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Saturday, 16 November 2013

Arsenal vs. Man United: van Persie and the dangers of over-reliance

A little over a year ago, I wrote a piece about Arsenal's underwhelming start to the 2012/13 season, attributing their frustrations mainly to the loss of Robin van Persie's goalscoring talents. At the time Arsenal had been struggling to score, whilst van Persie's goals already had Man United team out in front as the league's top scorers and just one point off the top spot. It was evident that Arsenal had been over-reliant on the dutchman's goals in the 2011/12 season, and the team were unable to compete with United's enviable quartet of goalscorers (with Rooney, Hernández, and to a far lesser extent, Welbeck, making up the numbers).

Just one year on, however, the situation looks very different. As the chart below shows, after eleven games this season, United have scored just eighteen goals, seven of which were provided by van Persie. If you took those seven out of the equation, the team would have the fifth worst scoring record in the league. 

By contrast, if you took the six goals scored by Arsenal's top scorer so far, Aaron Ramsey, away from their total of twenty-two, the Gunners would still have the fifth highest goal count. van Persie's recent goals against Arsenal, Stoke, and Southampton, meant that United have won two and drawn one, instead of drawing two and losing one. Without those five points saved, the team would find themselves wallowing in ninth place. Arsenal, even without the four extra points secured against Sunderland and Swansea by Ramsey's goals, would still be in the Champions League places.

Although last season United set a Premier League record by having twenty different goalscorers throughout the year, just six players have found the net since August. As you can see from the chart above, Arsenal have in fact already had ten different goalscorers this time round.

This gives the impression that it is Arsenal who have the more evenly-balanced squad. The team appears much less dependent on top scorers Ramsey and Olivier Giroud than United are on van Persie and Rooney. Even Liverpool, who are just one goal and two points behind Arsenal, are heavily reliant on the goals of their two strikers, Luis Suárez and Daniel Sturridge, who have provided sixteen of the squad's twenty-one goals.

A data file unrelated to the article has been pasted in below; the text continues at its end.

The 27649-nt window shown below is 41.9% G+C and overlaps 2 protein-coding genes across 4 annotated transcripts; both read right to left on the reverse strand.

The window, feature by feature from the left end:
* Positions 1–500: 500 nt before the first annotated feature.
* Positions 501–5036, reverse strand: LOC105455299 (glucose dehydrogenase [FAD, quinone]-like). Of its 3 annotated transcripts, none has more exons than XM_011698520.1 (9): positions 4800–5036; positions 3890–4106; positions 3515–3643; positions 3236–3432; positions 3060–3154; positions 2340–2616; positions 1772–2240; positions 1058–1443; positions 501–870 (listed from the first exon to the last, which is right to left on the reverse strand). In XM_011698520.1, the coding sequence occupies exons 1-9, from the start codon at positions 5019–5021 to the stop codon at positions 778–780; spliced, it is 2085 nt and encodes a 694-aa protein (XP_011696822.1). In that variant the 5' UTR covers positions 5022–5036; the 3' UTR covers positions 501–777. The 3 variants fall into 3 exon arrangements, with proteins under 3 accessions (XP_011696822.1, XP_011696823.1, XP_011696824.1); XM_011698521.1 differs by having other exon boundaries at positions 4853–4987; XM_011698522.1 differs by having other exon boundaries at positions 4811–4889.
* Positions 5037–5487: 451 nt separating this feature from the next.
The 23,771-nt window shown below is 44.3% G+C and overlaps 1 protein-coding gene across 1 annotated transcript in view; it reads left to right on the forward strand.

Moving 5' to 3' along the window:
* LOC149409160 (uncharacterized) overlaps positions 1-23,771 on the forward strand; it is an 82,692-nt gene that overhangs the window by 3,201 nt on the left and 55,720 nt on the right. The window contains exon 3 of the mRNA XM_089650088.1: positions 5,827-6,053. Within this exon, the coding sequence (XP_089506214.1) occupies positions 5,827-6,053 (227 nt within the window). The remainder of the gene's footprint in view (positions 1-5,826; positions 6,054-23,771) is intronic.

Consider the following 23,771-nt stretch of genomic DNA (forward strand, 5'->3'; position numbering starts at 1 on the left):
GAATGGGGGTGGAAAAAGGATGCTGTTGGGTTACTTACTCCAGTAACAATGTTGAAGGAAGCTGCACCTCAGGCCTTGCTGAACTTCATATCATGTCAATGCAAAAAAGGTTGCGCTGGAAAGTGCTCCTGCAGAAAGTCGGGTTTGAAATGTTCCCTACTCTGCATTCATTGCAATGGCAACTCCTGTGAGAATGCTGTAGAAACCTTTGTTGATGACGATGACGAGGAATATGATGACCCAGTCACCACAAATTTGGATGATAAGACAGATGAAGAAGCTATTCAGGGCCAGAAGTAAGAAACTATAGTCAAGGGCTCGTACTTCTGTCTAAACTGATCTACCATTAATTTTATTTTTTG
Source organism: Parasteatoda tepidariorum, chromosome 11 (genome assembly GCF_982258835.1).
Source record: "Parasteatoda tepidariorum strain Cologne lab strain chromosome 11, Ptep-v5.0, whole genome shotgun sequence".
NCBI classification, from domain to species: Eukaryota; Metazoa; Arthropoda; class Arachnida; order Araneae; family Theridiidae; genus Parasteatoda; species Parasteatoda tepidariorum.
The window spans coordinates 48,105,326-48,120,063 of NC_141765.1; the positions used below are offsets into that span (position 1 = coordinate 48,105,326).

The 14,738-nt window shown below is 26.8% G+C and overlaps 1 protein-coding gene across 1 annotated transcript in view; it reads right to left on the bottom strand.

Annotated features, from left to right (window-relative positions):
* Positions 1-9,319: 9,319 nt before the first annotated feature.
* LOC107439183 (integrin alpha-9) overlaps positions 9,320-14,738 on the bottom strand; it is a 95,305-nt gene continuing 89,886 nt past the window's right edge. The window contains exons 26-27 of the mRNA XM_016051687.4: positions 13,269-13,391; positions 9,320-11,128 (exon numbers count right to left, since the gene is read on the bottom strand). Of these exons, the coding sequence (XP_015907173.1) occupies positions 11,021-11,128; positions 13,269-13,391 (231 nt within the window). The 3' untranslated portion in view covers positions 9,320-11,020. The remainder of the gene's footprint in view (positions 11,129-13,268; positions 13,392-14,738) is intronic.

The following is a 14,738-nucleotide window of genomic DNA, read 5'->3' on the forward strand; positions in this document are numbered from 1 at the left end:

Many fans have voiced concerns that unlike United and Liverpool, who have two prolific strikers apiece, Arsenal rely too much on Giroud for their goals. Yet Arsenal's other attackers have shown that they are extremely capable of supporting the Frenchman, contributing fifteen goals between them. This is a tally not even matched by Chelsea's formidable group of midfielders.

Despite their many different scorers last season, the only United midfielder to makes a significant contribution to the team's goal count was Shinji Kagawa with six. And the only real change to their ranks has been replacing Paul Scholes with Maroune Fellaini, who has yet to replicate the form that saw him score eleven for Everton last season.

There is still more good news for Arsenal fans, who have been without two of last seasons three top scorers, Theo Walcott and Lukas Podolski, for most of their games so far. With these two forwards, who can both play in the central striker position, due to return from injury in the coming weeks, Wenger will have even more goalscoring options available.

Liverpool and United may have the best strike partnerships in the league, yet it is Arsenal's attacking line that has looked the strongest overall in the start to the season. van Persie and Rooney made the difference when the two sides played each other last weekend, but with injured players returning, Arsenal's squad looks much less vulnerable than in recent years. The prospect of signing another striker in January, which already has the papers speculating, would be the icing on the cake. It is now United who are reliant on van Persie's goals, and Arsenal who have the better squad depth.